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Email Us: info@wellwellusa.com

Is Retirement Healthy?

It Depends on The Person

Working during retirement

By Sean Zucker –

Many older Americans are simply preparing to work for the rest of their lives. To be exact, one in four U.S. adults aged 50 and older have never planned to retire, according to AARP. Reasons differ on why they are holding on.

Regardless, it is definitely a split decision on whether working virtually forever is beneficial or catastrophic to overall health. Ultimately, the answer is individualized and probably depends on a variety of personal factors.

The retirement news came out of an AARP annual Financial Trends Survey that was conducted earlier this year. It did produce some optimism too. Just over 40 percent of participants over 30 believed their finances would be better in 12 months, outperforming responses from 2023 and 2022.

However, only 36 percent reported having enough money in retirement to be financially secure if they continue saving at their current rate. Another third noted they would not have enough money for retirement, while an additional 31 percent were uncertain.

The most alarming result was seen when 25 percent of Americans over the age of 50 declared they would never retire due largely to financial considerations. Economic considerations aside, experts are sharply divided when extended working is healthy.

This debate isn’t new. In fact, it previously led the Centers for Disease Control and Prevention (CDC) to examine the impact of working past retirement. The CDC did this by tracking the health of roughly 83,000 people over 15 years. In the process, CDC researchers compared the health of those who worked past age 65 to those who retired.

The study did conclude that working older adults were generally healthier than unemployed older adults. In fact, people who worked past age 65 were found to be about three times more likely to report being in good health and about half as likely to have serious health problems, such as cancer or heart disease.

This data was preceded by research out of Oregon State University that followed nearly 3,000 people entering retirement age over an 18-year period. During this time, 234 healthy and 262 unhealthy retirees died. In terms of healthy retirees, a retirement age of just one year older correlated with an 11 percent decrease in the risk of mortality for any reason aside from various socio-demographic, lifestyle and health factors. Similarly, delaying retirement was linked with a reduced risk of death among retirees in poor health. None of the socio-demographic variables tracked were discovered to alter the relationship between retirement age and all-cause mortality.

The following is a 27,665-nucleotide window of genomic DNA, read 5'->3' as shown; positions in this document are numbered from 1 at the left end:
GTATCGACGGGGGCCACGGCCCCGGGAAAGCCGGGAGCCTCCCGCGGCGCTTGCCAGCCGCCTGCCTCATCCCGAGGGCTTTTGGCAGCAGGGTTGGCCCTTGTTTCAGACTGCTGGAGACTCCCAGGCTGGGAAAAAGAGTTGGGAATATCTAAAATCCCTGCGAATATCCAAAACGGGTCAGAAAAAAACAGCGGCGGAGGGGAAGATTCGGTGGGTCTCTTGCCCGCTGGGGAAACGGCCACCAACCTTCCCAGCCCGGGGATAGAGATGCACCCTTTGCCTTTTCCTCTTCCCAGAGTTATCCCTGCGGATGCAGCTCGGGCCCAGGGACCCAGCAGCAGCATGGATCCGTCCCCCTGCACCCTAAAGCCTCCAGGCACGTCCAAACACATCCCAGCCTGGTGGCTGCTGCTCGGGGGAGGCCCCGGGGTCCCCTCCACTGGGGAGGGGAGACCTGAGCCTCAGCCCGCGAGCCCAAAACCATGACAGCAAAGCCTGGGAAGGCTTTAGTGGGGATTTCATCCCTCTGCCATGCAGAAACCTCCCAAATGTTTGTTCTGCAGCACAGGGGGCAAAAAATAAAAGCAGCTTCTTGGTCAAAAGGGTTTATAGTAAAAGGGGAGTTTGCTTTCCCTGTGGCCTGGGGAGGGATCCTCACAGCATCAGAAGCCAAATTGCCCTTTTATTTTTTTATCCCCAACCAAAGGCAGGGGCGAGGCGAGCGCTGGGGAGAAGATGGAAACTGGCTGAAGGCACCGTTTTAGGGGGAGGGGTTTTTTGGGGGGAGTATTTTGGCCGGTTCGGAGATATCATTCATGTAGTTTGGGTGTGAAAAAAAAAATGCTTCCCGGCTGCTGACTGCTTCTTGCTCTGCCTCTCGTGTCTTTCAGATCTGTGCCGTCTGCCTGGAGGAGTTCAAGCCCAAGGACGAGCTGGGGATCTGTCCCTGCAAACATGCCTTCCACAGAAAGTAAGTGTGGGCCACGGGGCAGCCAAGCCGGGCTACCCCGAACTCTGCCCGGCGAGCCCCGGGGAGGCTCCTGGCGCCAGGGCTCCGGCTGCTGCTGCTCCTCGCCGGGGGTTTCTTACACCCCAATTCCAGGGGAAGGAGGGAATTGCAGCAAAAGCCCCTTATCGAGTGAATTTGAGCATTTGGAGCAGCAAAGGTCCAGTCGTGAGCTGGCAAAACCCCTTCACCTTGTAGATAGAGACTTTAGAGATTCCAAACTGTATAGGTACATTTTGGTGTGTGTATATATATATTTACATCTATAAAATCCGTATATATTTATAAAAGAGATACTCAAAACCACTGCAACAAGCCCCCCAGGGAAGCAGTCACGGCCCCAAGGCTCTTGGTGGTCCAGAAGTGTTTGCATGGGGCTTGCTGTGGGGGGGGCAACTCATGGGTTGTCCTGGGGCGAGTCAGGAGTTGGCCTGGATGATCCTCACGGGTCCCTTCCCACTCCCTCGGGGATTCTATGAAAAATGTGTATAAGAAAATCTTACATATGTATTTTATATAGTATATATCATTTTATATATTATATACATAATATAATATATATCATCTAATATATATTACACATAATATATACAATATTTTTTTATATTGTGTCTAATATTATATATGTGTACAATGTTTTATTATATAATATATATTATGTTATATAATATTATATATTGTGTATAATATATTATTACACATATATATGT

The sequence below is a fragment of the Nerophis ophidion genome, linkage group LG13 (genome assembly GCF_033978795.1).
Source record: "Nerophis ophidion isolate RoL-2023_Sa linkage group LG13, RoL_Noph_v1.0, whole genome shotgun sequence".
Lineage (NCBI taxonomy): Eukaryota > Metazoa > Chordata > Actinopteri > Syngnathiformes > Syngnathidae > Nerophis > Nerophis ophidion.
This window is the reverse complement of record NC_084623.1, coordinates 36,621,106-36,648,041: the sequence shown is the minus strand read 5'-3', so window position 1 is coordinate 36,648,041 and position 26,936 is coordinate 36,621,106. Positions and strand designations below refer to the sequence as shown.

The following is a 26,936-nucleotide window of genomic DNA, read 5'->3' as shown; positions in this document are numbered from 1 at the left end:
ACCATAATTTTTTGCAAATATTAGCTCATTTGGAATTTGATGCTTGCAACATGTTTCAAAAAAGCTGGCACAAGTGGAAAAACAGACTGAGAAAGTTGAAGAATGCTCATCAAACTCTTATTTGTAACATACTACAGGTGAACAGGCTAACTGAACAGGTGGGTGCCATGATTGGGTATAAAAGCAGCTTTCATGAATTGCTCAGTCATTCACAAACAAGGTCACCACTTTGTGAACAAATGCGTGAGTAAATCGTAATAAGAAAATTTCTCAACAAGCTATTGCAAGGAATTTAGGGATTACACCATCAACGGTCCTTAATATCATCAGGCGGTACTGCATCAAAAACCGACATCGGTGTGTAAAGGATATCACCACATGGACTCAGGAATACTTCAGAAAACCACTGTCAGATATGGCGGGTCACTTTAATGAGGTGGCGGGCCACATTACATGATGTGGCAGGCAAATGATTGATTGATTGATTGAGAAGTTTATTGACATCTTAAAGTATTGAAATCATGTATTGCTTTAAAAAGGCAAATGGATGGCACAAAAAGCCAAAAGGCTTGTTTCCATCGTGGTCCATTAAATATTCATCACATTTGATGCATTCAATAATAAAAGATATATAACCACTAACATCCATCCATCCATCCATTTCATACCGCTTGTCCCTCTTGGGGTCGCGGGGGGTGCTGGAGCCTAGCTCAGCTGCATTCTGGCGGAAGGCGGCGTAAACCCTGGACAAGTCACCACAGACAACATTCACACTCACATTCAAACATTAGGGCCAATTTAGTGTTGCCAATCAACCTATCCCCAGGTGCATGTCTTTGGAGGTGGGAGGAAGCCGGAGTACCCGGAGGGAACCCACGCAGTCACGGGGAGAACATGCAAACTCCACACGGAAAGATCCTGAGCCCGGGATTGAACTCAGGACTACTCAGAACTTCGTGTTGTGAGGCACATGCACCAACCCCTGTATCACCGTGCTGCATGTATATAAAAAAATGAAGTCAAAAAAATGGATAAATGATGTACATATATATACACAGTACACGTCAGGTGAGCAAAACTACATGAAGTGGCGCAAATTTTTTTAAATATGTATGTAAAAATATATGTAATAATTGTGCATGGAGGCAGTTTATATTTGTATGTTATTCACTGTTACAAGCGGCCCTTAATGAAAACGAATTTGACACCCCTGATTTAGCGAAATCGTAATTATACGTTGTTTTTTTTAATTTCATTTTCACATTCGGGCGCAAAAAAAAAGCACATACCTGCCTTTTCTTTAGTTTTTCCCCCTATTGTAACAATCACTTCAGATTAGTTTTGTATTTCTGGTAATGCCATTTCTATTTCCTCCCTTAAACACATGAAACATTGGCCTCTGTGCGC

Ultimately, the study concluded: “Early retirement may be a risk factor for mortality and prolonged working life may provide survival benefits among U.S. adults.”

Unfortunately, these studies don’t appear to cover the entire picture. As promising as that all may appear for aging workaholics, research focused on the drawbacks of working past retirement age is as alarming as those other studies are encouraging. One study out of University College London looked at how avoiding retirement from demanding jobs can devastate mental health later in life. Specifically, researchers analyzed data from the Survey of Health, Ageing and Retirement in Europe (SHARE) to examine the impact of working conditions on the mental health of retirees aged 60 or older across 13 European countries.

Their data revealed that individuals who experienced psychosocial stress or held low occupational positions during mid-life, defined as between the ages of 40 and 55, were more likely to report depressive symptoms in retirement or after age 60. Men with unstable career trajectories or involuntary job loss also faced elevated risks of depression later in life. These associations persisted even after accounting for pre-mid-life health and social standing underscoring the strength of this connection.

AARP adds that the trend toward working past retirement age is growing. In fact, it notes that six in ten Americans between the ages of 60 and 64 were still working at least part-time in 2022. Two decades earlier, barely half of that age group remained employed. When moving to between ages 65 and 69, 38 percent continued to work. The organization warns that this can have a negative impact not just on health but also on personal finances as the more an aging individual makes the less they’ll receive in Social Security payments.

The split decision remains in effect.





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